By Kellie Lu
With Syria’s not-so-clandestine arsenal of chemical weapons debated over the table of the UN Security Council, chemical weapons, particularly nerve gases, have once again been thrust into the global attention. The power of these macroscopically undetectable molecules is not to be underestimated; within seconds, a mere milligram dose of sarin can kill a human being. And these gas attacks aren’t quite like Heisenburg’s (Walter White) nifty explosive chemical stunts on Breaking Bad. These unnatural, man-made chemical fiends are transparent, odorless, and colorless; they are undetectable by any of our five senses. As a hydrophilic species, nerve gases also easily mix with water, rendering their transmission through human bodies devastatingly rapid.
So how do these killers operate? Nerve gases function similarly to common insecticides, or organophosphates, when in contact with a human body. These nerve agents kill by inhibiting the acetylcholinerase enzyme in the neuromuscular junction between muscle fibers and nerve fibers. The nerve agent inhabits the serine esteric site of the acetylcholinase enzyme, where acetylcholine normally binds, breaks down into acetic acid and choline, and becomes inactive.
However, by preventing this chemical decomposition, sarin allows the acetylcholine neurotransmitters to remain in the synapse of the neuromuscular junction long after a signal has been transmitted from a nerve fiber to a muscle fiber. As a result, acetylcholine continues to trigger muscle reactions repeatedly, generating hyperstimulation of all muscles in the body. Imagine the experience as a massive seizure involving the stomach, lungs, and pretty much every smooth muscle and skeletal muscle in the body. Within minutes, victims violently convulse, fall stricken in paralysis, and perish.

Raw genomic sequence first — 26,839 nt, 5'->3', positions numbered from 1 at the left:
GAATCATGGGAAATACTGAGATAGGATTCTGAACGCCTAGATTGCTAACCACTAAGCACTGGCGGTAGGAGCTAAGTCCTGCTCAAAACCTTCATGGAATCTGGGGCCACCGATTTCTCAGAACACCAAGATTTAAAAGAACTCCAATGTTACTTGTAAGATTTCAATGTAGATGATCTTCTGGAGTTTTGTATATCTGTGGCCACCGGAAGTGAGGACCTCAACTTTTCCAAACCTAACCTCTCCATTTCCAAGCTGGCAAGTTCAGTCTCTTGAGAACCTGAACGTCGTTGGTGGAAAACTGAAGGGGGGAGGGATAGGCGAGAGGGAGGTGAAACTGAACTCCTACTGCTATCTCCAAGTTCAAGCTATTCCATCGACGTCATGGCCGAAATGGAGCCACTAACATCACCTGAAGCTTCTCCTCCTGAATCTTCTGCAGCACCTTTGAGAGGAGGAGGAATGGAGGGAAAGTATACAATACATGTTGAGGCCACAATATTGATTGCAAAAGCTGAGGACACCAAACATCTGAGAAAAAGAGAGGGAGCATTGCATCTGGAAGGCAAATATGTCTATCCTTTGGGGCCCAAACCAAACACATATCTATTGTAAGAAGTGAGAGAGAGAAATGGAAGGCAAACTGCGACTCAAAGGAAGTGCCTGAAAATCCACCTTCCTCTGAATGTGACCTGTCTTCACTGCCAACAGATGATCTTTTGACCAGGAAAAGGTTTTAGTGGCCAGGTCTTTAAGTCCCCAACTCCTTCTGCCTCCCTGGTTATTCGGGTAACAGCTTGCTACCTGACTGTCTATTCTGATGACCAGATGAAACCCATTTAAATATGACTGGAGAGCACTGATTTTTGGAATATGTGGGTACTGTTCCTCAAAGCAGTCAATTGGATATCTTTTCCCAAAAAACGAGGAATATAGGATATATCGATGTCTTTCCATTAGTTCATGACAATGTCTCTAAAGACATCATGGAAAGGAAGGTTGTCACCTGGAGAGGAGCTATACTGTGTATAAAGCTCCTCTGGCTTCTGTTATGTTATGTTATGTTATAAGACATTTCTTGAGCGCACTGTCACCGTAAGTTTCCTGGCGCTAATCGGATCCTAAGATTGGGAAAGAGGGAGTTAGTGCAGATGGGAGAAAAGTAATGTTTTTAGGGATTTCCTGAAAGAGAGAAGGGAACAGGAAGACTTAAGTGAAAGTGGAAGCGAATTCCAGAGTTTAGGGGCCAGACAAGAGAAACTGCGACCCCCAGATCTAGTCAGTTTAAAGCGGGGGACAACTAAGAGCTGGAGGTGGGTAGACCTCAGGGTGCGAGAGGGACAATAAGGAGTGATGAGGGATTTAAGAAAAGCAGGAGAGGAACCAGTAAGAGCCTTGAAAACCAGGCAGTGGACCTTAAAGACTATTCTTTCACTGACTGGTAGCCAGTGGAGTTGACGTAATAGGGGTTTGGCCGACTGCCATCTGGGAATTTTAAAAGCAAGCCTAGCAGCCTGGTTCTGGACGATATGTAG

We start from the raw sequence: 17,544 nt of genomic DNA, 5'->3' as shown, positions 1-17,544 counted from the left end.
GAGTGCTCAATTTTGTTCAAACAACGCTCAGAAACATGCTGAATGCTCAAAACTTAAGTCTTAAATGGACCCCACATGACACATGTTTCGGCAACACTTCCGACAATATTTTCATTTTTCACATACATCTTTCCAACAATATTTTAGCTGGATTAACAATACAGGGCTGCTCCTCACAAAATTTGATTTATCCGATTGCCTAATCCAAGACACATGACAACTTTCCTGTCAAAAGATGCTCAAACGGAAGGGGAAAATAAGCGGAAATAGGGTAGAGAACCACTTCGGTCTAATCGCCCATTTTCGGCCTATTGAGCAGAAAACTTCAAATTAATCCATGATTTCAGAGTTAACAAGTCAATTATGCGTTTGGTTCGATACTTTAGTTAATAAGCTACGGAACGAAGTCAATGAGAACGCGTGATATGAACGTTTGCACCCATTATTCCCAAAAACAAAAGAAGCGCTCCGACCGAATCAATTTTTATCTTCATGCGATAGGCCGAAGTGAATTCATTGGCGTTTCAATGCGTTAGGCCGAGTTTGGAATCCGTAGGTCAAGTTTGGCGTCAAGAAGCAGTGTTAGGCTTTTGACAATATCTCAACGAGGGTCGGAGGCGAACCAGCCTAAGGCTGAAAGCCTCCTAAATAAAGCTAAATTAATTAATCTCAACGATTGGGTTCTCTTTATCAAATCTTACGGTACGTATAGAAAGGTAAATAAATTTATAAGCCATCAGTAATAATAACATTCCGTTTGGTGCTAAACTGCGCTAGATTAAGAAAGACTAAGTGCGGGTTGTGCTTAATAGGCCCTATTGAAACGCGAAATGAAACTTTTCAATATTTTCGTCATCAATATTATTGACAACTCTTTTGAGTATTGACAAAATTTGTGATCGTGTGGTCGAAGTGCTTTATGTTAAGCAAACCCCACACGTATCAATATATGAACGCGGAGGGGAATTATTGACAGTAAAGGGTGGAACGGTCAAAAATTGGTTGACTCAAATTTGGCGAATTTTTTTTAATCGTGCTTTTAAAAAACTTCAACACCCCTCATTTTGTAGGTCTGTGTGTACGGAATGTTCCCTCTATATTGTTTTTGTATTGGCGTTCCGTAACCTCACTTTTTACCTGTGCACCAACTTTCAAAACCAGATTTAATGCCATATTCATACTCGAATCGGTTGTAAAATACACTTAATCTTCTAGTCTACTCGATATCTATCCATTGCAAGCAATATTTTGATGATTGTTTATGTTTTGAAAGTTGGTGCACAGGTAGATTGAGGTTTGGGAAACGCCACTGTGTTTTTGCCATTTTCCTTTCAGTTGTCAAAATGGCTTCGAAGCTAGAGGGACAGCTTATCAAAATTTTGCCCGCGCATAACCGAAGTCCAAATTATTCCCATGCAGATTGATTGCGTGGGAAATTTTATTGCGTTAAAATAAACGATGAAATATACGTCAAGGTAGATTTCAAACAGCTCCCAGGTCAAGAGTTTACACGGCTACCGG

Here is a picture of a rabbit‘s eye in a normal state and when infected with sarin.
So what can we make of the new rise of these deadly weapons? Over the last few weeks, the Norwegian Nobel Peace Prize committee unveiled their 2013 recipient, the Organization for the Prevention of Chemical Weapons, in an effort to encourage “progress” in the elimination of chemical weapons in Syria.
Yet while the Nobel Peace Prize and the highly publicized Syria conflict have elevated public consciousness of chemical mass weapons of destruction, complete dissolution of chemical weapons, like nuclear weapons, still remains a stagnant issue. Less publicized in mass media are the countries who clench yet-to-be-destroyed stockpiles of chemical weapons tightly in their hands behind their backs: the United States and Russia. Indeed, while the (feeble) anticipatory gesture of the Nobel Peace Prize redirected public spotlight back to the Syrian crisis, “peace” is still a long ways off.